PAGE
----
News briefs

NEWS BRIEFS: Dems to convene on issues, Riley Institute to honor two

NEWS BRIEFS: Dems to convene on issues, Riley Institute to honor two

Staff reports  |  State Democrats say there’s nothing more important that they can do right now to prepare for the 2018 elections than have deep discussions about issues.

On Friday and Saturday, more than 200 Democrats are expected to do just that at the Spratt Issues Conference in Columbia. 

“We are going to talk about the issues affecting our state and not shy away from the difficult issues,” party chairman Trav Robertson told Statehouse Report. 

Kicking off the event will be a Friday keynote dinner featuring U.S. Rep. Adam Schiff, the California Democrat who has been leading the charge on the congressional investigation of Russia’s involvement in the 2016 election.  The ticketed 7 p.m. event will be at the Coop, 1100 Key Road,  Columbia.

Also: Furman’s Riley Institute to honor Newton, Bolden

by · 12/07/2017 · News, News briefs
An oil drilling platform off of the California coast.

NEWS: House committee to meet Tuesday on seismic testing offshore

By Lindsay Street, Statehouse correspondent  |  A special S.C. House subcommittee will hear from the public Tuesday on whether there is a way to make surveying for offshore oil and natural gas drilling more palatable to environmentalists, tourism leaders and others in the state.

The S.C. House Agriculture Committee’s ad hoc committee on offshore drilling will host a daylong hearing. Starting at 10 a.m. Nov 28,  elected leaders from the coast — including Charleston Mayor John Tecklenburg and Beaufort Mayor Billy Keyserling — will speak against the federal government’s move to open offshore drilling in the Atlantic. In the afternoon, Georgetown County Republican state  Sen. Stephen Goldfinch, a surveying proponent, is expected to  speak.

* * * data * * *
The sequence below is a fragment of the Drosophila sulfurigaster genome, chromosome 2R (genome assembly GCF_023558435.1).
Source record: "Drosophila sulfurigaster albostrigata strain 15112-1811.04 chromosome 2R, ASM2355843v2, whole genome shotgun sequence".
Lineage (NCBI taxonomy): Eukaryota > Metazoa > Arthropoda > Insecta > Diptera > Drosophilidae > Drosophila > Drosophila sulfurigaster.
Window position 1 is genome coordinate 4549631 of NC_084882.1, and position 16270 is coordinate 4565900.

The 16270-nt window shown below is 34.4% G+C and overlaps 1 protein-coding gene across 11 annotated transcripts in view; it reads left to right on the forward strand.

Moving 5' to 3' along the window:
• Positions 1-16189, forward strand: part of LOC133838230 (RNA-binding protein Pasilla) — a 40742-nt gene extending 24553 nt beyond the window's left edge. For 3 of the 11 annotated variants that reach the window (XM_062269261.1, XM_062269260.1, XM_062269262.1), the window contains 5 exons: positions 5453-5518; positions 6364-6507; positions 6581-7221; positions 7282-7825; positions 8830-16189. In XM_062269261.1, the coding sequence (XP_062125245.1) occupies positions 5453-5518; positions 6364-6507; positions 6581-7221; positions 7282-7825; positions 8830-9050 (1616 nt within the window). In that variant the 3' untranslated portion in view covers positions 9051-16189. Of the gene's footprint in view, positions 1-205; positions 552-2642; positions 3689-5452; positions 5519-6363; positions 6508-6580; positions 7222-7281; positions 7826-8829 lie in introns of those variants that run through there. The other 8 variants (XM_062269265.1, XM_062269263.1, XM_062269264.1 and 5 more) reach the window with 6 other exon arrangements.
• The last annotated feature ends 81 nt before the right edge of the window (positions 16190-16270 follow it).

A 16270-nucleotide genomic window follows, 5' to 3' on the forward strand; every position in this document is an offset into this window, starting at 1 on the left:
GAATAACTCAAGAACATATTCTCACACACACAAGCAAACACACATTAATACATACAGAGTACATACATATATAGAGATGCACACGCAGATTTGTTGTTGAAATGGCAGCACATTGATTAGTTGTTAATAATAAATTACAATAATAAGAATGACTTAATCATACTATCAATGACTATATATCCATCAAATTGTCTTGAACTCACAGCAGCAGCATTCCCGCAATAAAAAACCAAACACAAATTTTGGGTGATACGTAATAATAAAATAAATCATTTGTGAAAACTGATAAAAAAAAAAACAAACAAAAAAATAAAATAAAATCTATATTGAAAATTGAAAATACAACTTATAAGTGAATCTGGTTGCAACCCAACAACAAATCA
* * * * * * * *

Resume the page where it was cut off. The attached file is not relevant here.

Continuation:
by · 11/24/2017 · News, News briefs
NEWS: Group releases 15 recommendations for improving rural health

NEWS: Group releases 15 recommendations for improving rural health

By Lindsay Street, Statehouse correspondent  |  A state nonprofit has released its first action plan for improving health for 1 million-plus rural South Carolinians living who are more likely to get sick and die sooner than their urban and suburban peers.

The S.C. Office of Rural Health, along with partners, stakeholders, friends, and neighbors from across the state, recently presented its framework to enhance rural health outcomes in South Carolina’s Rural Health Action Plan. The plan contains 15 recommendations and 50-plus corresponding action steps, intended to spur progress over the next three to five years.

According to the United Health Foundation, South Carolina is 42nd in the nation for health. The Robert Wood Johnson Foundation’s County Health Rankings also show the state’s rural counties experience the worst health outcomes in the state.

by · 11/22/2017 · News, News briefs
BRIEF: State previews IDs; Aiken closes publication to take state job

BRIEF: State previews IDs; Aiken closes publication to take state job

By Lindsay Street, Statehouse correspondent  |  New drivers’ licenses that are compliant with federal rules will be available early next year, according to the S.C. Department of Motor Vehicles, which released images of the new REAL ID cards this week. Use of the new licenses is voluntary.

According to a news release, SCDMV said residents may be able to buy the new REAL ID licenses online with a valid credit card in 2018.

by · 11/15/2017 · News, News briefs
BRIEF: State says Amazon owes $57 million in uncollected sales taxes